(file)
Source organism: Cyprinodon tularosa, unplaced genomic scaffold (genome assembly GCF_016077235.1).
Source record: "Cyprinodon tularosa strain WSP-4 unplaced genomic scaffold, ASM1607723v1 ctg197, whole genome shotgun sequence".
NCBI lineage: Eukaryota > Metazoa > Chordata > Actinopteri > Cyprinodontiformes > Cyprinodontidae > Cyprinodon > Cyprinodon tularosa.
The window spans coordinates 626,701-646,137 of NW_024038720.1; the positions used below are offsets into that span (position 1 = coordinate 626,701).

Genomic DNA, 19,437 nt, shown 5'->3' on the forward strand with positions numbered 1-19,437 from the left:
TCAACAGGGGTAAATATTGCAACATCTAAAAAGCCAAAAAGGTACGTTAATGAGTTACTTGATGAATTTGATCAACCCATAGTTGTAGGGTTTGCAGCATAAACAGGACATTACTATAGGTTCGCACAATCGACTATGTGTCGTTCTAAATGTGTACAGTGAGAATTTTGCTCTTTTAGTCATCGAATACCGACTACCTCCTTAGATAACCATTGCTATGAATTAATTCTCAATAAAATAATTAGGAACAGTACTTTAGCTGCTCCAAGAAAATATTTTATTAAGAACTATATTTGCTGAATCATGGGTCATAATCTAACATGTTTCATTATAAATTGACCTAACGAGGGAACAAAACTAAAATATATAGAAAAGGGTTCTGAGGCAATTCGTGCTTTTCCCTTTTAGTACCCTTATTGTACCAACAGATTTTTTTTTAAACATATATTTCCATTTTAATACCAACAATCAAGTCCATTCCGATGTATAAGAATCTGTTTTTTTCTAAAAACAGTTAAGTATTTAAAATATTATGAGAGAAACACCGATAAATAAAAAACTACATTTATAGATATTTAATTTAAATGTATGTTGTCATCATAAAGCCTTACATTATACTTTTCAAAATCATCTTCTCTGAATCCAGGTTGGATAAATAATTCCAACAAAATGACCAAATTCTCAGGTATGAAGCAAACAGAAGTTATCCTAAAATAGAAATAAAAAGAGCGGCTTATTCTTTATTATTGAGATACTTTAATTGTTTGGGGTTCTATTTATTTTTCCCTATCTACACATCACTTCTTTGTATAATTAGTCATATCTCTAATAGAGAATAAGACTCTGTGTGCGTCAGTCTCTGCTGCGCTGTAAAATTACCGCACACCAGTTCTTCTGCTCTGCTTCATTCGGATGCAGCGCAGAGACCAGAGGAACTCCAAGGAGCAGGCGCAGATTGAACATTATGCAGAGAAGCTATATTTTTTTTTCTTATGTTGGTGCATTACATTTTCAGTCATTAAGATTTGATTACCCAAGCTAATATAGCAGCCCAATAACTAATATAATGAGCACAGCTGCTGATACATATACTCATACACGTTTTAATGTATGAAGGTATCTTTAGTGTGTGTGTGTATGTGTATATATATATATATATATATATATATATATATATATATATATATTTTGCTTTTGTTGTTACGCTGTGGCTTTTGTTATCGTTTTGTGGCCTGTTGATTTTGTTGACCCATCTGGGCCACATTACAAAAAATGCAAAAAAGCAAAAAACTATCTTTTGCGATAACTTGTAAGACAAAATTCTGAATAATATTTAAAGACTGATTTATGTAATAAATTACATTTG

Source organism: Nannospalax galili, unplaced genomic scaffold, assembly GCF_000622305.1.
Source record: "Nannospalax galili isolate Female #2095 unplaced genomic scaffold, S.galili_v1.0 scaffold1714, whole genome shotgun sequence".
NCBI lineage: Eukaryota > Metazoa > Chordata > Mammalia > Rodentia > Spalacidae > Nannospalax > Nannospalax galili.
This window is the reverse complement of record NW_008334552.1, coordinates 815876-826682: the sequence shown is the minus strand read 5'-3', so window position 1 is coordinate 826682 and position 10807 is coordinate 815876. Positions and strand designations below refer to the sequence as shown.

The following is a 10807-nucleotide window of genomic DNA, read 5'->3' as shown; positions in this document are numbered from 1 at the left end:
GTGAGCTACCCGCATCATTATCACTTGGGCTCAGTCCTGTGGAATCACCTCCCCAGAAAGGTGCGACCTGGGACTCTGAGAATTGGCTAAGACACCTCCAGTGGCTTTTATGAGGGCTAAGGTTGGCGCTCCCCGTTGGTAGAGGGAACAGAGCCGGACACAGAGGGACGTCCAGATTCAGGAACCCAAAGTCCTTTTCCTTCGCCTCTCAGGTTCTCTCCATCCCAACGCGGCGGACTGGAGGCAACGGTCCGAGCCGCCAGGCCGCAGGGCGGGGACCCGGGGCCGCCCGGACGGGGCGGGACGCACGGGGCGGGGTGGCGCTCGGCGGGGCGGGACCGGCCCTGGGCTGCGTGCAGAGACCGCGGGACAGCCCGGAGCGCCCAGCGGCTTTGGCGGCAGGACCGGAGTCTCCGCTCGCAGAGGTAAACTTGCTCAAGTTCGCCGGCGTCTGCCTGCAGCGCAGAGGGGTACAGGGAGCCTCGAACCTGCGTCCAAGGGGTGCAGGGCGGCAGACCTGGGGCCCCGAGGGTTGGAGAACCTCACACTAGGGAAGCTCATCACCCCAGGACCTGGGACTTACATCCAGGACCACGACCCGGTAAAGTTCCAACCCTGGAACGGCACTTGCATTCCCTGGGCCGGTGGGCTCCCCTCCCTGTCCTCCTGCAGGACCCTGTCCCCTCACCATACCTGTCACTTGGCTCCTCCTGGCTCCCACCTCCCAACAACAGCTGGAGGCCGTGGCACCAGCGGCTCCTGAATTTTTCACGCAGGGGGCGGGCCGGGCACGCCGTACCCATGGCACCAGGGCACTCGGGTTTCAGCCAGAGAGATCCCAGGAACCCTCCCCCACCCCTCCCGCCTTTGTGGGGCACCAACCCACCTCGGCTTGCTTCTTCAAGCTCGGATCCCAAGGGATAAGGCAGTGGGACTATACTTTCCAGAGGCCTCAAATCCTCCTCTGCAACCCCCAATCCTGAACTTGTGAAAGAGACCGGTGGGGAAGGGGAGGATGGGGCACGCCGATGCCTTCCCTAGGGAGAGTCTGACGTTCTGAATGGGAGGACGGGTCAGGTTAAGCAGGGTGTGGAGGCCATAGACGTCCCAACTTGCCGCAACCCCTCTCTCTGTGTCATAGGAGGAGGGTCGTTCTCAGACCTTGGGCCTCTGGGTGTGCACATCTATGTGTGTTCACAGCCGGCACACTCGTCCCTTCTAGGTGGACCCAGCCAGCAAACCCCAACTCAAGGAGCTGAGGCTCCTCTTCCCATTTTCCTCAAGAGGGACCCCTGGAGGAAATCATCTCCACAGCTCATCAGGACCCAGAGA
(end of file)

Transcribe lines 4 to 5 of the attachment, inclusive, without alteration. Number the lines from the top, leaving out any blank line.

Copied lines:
The window spans coordinates 626,701-646,137 of NW_024038720.1; the positions used below are offsets into that span (position 1 = coordinate 626,701).

Genomic DNA, 19,437 nt, shown 5'->3' on the forward strand with positions numbered 1-19,437 from the left: